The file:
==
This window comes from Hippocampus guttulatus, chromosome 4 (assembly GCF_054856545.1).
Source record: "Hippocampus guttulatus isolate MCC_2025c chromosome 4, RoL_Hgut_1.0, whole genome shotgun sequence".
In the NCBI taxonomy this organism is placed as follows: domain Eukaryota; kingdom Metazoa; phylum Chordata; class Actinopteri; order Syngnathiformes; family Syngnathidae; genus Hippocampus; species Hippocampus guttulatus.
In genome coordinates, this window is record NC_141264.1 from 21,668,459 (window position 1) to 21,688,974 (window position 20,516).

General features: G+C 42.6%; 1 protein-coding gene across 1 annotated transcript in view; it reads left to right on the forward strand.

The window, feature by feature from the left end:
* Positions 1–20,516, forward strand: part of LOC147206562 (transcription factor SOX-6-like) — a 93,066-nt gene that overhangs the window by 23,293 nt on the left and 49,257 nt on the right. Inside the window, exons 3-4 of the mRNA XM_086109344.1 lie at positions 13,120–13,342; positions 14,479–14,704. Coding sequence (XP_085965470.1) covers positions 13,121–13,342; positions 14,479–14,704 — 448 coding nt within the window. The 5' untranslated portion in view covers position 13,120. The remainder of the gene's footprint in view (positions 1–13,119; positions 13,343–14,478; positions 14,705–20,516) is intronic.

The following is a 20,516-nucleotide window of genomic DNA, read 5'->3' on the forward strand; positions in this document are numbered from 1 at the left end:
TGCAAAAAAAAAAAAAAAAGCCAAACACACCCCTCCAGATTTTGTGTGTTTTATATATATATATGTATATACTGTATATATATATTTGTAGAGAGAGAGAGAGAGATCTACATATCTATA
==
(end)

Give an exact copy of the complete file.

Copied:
This window comes from Hippocampus guttulatus, chromosome 4 (assembly GCF_054856545.1).
Source record: "Hippocampus guttulatus isolate MCC_2025c chromosome 4, RoL_Hgut_1.0, whole genome shotgun sequence".
In the NCBI taxonomy this organism is placed as follows: domain Eukaryota; kingdom Metazoa; phylum Chordata; class Actinopteri; order Syngnathiformes; family Syngnathidae; genus Hippocampus; species Hippocampus guttulatus.
In genome coordinates, this window is record NC_141264.1 from 21,668,459 (window position 1) to 21,688,974 (window position 20,516).

General features: G+C 42.6%; 1 protein-coding gene across 1 annotated transcript in view; it reads left to right on the forward strand.

The window, feature by feature from the left end:
* Positions 1–20,516, forward strand: part of LOC147206562 (transcription factor SOX-6-like) — a 93,066-nt gene that overhangs the window by 23,293 nt on the left and 49,257 nt on the right. Inside the window, exons 3-4 of the mRNA XM_086109344.1 lie at positions 13,120–13,342; positions 14,479–14,704. Coding sequence (XP_085965470.1) covers positions 13,121–13,342; positions 14,479–14,704 — 448 coding nt within the window. The 5' untranslated portion in view covers position 13,120. The remainder of the gene's footprint in view (positions 1–13,119; positions 13,343–14,478; positions 14,705–20,516) is intronic.

The following is a 20,516-nucleotide window of genomic DNA, read 5'->3' on the forward strand; positions in this document are numbered from 1 at the left end:
TGCAAAAAAAAAAAAAAAAGCCAAACACACCCCTCCAGATTTTGTGTGTTTTATATATATATATGTATATACTGTATATATATATTTGTAGAGAGAGAGAGAGAGATCTACATATCTATA